"They faded away. They seeded the world as we know it and then simply returned to the soil from which they came. That's not to say they didn't develop a culture or even a uniform shape, had their own superstitions about things like eyes and types of stone or soil, but mostly they shaped the world as we know it. Besides, I've told you a much simplified version of events and didn't go into the love affair between the wind queen and the stone king that began the whole chain of events."

"I thought you said there was nothing alive before?" Helen asked. She settled quickly, understanding that creation stories were often like this. Leaving out small details, as any "history" would often do.

"Of course silly, but can the wind be said to truly be 'alive?' Or the earth? Or fire?" Illiana shot back casually. Helen thought about it. Taking the question from the average standpoint, no, but if you thought about it spiritually… "It is a hard question isn't it? However you want to look at it, you wanted to know if it was possible that someone else could make a being like Branches. The story I told should illustrate that beings like her did once exist, but they were created by powerful beings. Sure, they multiplied themselves, but the wind had to give them a breath of potential before they actually moved around at all. Branches is a creation of my will, the will of an omnipotent godlike being possessing just the tiniest touch of my own Deus Ex Potentia." Illiana scanned the room looking around at everything Branches had accomplished in her short shot at life, basking in the experience of pride. Then stood, reached out, and flipped one of the polaroids on Branches windowsill onto its face. "I just wish she wouldn't squander it so… It's been fun Helen, but I really must be going. I've told you enough to get those brain gears moving. More than enough to fulfill my purpose. Remember to remind Branches to get Roxanne to her arbitration next month would you? Thanks. Ta!"

There was no flash, no flourish. Before Helen could rise, the strange purple haired woman in the business suit simply opened the front door, strode out, and vanished. With that, Helen was left alone in the small house by the lake.

Helen ruminated for a long time on the story before deciding that most of it was probably well thought out bunk. Branches was no more some kind of "Proto Homunculus" than Helen was a red mage. She was still thinking on it, when the subject of her pondering pushed her way into the shack, and stopped.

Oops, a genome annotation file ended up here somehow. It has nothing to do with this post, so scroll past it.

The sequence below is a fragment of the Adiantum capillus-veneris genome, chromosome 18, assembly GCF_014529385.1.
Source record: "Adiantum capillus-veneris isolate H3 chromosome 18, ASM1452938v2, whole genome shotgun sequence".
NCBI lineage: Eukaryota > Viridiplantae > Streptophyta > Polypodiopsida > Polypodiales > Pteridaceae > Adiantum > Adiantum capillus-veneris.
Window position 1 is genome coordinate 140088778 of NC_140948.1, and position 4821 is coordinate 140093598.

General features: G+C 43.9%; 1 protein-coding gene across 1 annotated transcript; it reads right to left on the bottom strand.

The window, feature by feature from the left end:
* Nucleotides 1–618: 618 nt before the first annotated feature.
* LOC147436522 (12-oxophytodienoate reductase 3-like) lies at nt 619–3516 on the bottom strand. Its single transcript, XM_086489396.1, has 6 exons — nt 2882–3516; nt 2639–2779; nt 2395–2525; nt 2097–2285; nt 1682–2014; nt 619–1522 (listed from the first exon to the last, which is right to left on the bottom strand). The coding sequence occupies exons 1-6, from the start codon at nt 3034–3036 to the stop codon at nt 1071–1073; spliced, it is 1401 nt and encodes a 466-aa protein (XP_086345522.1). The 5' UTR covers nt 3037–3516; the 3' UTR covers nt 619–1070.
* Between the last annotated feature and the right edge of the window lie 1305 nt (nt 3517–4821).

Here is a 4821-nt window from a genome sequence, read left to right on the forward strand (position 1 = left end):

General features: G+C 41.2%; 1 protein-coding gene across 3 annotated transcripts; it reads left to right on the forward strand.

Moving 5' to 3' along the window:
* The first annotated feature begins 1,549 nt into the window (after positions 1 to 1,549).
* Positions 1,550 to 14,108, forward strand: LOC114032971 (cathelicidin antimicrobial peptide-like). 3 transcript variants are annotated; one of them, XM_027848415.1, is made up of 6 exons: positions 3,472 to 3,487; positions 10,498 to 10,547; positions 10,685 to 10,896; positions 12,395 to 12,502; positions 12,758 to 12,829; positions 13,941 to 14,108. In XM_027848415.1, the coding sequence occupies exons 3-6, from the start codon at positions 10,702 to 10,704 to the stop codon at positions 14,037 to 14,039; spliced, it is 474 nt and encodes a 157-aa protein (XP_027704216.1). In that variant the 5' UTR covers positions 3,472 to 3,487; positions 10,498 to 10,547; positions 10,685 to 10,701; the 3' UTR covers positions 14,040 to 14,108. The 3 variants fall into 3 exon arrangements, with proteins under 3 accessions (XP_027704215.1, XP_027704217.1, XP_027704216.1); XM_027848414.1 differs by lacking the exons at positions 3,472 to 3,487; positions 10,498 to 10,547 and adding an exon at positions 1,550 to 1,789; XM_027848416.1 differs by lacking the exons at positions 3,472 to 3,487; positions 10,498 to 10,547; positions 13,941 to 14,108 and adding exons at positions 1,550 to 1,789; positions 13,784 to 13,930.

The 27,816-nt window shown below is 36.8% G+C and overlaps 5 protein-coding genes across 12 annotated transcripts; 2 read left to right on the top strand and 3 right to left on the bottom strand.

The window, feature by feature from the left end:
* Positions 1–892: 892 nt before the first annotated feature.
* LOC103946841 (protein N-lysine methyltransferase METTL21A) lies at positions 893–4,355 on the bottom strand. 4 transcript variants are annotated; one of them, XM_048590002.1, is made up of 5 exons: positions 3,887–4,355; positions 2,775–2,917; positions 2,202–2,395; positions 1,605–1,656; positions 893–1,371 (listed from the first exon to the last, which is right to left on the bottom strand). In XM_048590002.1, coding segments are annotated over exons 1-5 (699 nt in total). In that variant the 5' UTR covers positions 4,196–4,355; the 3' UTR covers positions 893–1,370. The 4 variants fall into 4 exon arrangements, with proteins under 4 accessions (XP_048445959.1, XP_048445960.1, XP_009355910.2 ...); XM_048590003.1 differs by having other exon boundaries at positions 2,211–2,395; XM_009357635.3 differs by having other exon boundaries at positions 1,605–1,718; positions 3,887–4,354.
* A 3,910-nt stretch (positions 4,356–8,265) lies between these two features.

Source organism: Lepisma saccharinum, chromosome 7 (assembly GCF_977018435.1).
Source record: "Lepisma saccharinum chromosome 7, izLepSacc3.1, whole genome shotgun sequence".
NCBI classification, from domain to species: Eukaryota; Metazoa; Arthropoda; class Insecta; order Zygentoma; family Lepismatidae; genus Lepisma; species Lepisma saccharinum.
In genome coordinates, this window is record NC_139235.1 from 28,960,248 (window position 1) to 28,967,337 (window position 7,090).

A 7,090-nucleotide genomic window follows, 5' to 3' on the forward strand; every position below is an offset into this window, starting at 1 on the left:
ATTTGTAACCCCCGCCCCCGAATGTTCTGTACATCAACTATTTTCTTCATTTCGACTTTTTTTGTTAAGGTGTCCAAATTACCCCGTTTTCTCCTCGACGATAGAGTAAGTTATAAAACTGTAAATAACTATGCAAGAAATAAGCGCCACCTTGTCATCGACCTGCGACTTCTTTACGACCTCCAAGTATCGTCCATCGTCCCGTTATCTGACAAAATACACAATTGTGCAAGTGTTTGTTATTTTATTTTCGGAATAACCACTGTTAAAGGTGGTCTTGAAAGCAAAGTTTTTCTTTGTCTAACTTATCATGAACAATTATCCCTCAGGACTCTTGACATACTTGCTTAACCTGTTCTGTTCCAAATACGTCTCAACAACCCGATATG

"Um… What are you doing in my house?" She asked nervously. Still afraid of Helen. Probably always would be on some level. Helen made some excuse and stayed a bit longer for tea, which Branches seemed to have picked up a like of. While they sipped, Helen saw her take notice of the turned down photo and flip it back up. It featured mainly Hector, but standing uncomfortably close to his side was the Homunculus looking like she was about to catch fire from nervousness. Helen considered for a long time after she left and wondered why she hadn't just told Branches that the woman she'd gone to for advice was playing her, then let it go. She needed to learn about life, and whether it turned out for better or worst, Branches would need to learn this lesson on her own.
Rec Room / Re: CDDA: Adventures in Cataclysm
« Last post by Chaosvolt on November 10, 2019, 04:17:27 pm »
(( Written with Salt. ))

Minx had seen Medeina assert control over other robots before and thought that this would be something like that, but when they got to it, Medeina simply scuttled around it. It was dead, well and truly. Up close to it Minx and Medeina had no problem seeing the extent of the damage and very shortly Hector could see it too. Inside the cage, along the "roof" of the robot, a circular panel had been pried open and the machines guts had been carefully pulled out. Minx didn't have much attention for it though, Hector noted. Her eyes seemed to find themselves drawn away again and again, and when he followed her distracted gaze, he saw what she saw. Coyotes. Avoiding them of course, seeming to avoid the cage machine or the town center itself. There wasn't fear or nervousness in Minx's look. Just a kind of sadness.

"Mr. Lowe," Medeina asked, "When we are done with Catnip's task, would it be possible to drag this machine back to Walkerville? I would like to run an inspection diagnostic, but I cannot move from my proxy while this far from Mr. Koenigs computer."

Hector gave another little glance at the local wildlife, keeping the M2 pointed in a safe direction once the others were close to the machine, and the animals skulking about didn't seem like much of a threat for now.

"I suppose we could, I'd suggest being careful with it though. Given how a lot of the AI was back when this all started, don't want you catching something from it." he remarked, before turning his attention down the road. They were definitely close, it was just a matter of finding the facility among all the greenery.